Erotic Infidelities: Love and Enchantment in Angela Carter's The Bloody Chamber by Kimberly J. Lau was released last month. It is the most recent offering in the excellent Series in Fairy-Tale Studies from Wayne State University Press.
From the subtitle, you can see that the book is about Angela Carter, the hands down favorite in literary fairy tale studies. She provides much scope for discussion in her slim volume of stories, The Bloody Chamber: And Other Stories. Lau's book provides an excellent discussion of Carter's tales. So once again, if you are not familiar with Carter's work, you should be. It's not comfortable reading and is certainly provocative, but it resonates decades later.
In the thirty-five years since the publication of The Bloody Chamber, Angela Carter’s reimagined fairy tales have inspired an impressive body of criticism. Yet none has addressed the ways her fairy tales grapple with and seek to overcome the near impossibility of heterosexual love and desire under patriarchy. In Erotic Infidelities: Love and Enchantment in Angela Carter’s The Bloody Chamber, author Kimberly J. Lau argues that the strangeness of Carter’s fairy-tale enchantments—the moments when love or erotic desire escape the deeply familiar, habitual structures and ideologies that contain them—show the momentary, fleeting possibilities for heterosexual love and desire.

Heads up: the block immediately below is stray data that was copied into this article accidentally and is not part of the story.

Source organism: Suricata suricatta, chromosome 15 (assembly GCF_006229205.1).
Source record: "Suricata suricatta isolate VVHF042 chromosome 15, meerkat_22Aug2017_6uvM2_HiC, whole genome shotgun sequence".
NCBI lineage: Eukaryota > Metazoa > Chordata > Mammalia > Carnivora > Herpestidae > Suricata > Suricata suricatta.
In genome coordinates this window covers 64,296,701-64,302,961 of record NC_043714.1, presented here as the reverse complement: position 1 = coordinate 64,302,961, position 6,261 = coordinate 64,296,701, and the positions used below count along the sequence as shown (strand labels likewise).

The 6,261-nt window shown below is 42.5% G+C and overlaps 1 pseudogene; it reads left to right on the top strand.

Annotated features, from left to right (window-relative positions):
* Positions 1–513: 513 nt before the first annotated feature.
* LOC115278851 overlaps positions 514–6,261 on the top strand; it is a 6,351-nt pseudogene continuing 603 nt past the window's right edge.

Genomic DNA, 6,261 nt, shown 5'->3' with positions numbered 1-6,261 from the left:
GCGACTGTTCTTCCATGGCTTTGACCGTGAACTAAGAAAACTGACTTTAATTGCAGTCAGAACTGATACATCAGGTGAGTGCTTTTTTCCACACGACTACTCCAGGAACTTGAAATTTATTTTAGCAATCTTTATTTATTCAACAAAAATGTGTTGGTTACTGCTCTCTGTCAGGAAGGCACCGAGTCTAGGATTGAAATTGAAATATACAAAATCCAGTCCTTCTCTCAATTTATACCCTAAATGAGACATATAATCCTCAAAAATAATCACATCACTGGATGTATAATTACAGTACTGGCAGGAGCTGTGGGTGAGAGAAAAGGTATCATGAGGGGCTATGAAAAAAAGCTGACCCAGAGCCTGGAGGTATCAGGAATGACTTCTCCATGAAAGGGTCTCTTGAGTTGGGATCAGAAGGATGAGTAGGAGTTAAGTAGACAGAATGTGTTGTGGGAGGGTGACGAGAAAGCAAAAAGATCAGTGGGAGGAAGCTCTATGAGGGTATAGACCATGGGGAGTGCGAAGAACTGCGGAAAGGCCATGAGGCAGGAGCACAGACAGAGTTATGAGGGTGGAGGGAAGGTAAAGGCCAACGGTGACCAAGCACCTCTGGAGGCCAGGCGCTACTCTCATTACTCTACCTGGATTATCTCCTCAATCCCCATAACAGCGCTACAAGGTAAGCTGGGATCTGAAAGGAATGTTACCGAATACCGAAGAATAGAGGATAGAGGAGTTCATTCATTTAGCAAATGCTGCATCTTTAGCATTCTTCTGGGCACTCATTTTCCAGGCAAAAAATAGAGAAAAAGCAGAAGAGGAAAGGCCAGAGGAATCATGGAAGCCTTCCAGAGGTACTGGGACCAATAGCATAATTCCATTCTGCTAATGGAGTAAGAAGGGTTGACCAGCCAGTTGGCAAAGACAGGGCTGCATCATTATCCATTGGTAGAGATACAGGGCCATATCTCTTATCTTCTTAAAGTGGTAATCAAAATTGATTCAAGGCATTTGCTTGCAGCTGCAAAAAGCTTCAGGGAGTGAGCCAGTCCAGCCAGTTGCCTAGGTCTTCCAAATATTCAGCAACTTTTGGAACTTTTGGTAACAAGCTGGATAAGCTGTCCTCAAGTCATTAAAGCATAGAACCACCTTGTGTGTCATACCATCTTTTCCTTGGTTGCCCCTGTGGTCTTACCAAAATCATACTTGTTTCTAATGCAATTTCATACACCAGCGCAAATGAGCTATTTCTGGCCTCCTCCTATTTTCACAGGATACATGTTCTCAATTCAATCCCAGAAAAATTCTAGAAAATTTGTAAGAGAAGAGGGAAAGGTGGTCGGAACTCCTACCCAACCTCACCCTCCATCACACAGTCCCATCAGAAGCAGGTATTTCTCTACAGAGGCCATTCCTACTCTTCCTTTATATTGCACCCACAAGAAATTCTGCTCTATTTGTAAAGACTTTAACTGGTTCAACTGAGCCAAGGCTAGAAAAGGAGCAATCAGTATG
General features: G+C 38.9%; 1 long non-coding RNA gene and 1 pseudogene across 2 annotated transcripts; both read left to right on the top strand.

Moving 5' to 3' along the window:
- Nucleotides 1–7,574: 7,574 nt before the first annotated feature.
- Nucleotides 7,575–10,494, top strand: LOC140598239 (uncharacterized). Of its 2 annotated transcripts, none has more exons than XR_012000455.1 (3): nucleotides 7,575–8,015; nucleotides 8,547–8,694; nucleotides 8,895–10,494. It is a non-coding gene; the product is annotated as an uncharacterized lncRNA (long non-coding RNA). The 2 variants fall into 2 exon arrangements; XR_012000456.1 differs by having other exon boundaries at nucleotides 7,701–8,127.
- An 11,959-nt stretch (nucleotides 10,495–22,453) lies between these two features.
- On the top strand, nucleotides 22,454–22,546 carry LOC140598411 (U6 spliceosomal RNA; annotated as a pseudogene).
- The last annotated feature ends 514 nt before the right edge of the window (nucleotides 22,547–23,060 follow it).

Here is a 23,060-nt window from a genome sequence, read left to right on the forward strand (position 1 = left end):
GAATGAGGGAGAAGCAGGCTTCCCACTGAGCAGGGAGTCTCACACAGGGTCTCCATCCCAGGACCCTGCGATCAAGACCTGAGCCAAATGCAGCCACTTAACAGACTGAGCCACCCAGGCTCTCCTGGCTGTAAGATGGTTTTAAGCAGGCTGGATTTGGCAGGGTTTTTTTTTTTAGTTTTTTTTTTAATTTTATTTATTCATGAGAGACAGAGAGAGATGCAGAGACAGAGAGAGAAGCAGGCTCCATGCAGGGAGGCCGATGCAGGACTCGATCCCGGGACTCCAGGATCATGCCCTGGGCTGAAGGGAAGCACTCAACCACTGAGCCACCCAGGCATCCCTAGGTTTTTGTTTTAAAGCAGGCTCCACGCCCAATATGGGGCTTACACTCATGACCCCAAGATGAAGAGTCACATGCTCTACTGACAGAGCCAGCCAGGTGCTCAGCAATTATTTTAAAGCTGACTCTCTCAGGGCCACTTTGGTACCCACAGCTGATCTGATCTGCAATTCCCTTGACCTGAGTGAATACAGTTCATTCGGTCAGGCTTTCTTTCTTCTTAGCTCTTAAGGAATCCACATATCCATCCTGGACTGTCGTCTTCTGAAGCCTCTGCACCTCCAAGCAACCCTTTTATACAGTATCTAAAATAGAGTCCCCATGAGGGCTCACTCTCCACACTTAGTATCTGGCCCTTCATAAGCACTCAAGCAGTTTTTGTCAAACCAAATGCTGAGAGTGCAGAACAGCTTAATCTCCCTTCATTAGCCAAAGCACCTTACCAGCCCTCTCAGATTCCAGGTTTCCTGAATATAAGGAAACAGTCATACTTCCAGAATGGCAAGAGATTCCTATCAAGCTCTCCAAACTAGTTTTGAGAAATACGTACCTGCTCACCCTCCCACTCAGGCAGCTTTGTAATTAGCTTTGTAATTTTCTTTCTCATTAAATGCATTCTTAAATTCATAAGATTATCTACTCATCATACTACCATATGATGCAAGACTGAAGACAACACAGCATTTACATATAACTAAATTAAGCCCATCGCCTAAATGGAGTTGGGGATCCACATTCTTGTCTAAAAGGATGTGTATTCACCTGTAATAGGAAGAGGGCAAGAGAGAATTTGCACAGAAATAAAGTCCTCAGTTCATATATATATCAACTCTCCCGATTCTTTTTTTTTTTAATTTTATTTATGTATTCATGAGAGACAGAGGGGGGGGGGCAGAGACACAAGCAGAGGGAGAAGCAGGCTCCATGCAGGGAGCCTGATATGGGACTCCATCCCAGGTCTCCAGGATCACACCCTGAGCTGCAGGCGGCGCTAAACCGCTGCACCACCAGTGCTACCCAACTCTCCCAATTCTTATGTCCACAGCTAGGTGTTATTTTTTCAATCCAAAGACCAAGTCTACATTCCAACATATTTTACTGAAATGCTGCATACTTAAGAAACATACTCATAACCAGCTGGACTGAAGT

Lau begins by situating her reading of The Bloody Chamber—as individual stories and as a collection—within and against the critical literature, especially that which addresses Carter’s relationship to psychoanalytic theory and issues of language and desire. In chapter 2, she illustrates Carter’s construction of gender and language as labyrinthine structures—complex cultural edifices constructed and augmented over time. She moves on to consider Carter’s "feline stories" in chapter 3—"The Courtship of Mr. Lyon," "The Tiger’s Bride," and "Puss-in-Boots"—as an initial move away from the labyrinthine structures and toward an alternate erotics. In chapter 4, she reads "The Erl-King" and "The Snow Child" as another pair of mirrored tales, while chapter 5 elaborates on the pedophilic and necrophiliac fantasies of a pornographic culture, introduced in the previous chapter with the Count’s desire for the Snow Child. In chapter 6, Lau situates Carter’s three concluding stories—the wolf trilogy—within the context of feminist psychoanalytic understandings of infidelity as that which destabilizes patriarchal hegemonies and constructs.
Lau argues that Carter’s "erotic infidelities" work against our culturally determined expectations and longings and usher us into welcome new enchantments. Situated at the intersection of feminist, psychoanalytic, literary, and fairy-tale studies, readers interested in a variety of scholarly disciplines as well as scholars of Carter’s tales will enjoy Lau’s look at enduring questions of gender, sexuality, and desire.
Kimberly J. Lau is professor of literature at the University of California, Santa Cruz. She is the author of New Age Capitalism: Making Money East of Eden and Body Language: Sisters in Shape, Black Women’s Fitness, and Feminist Identity Politics.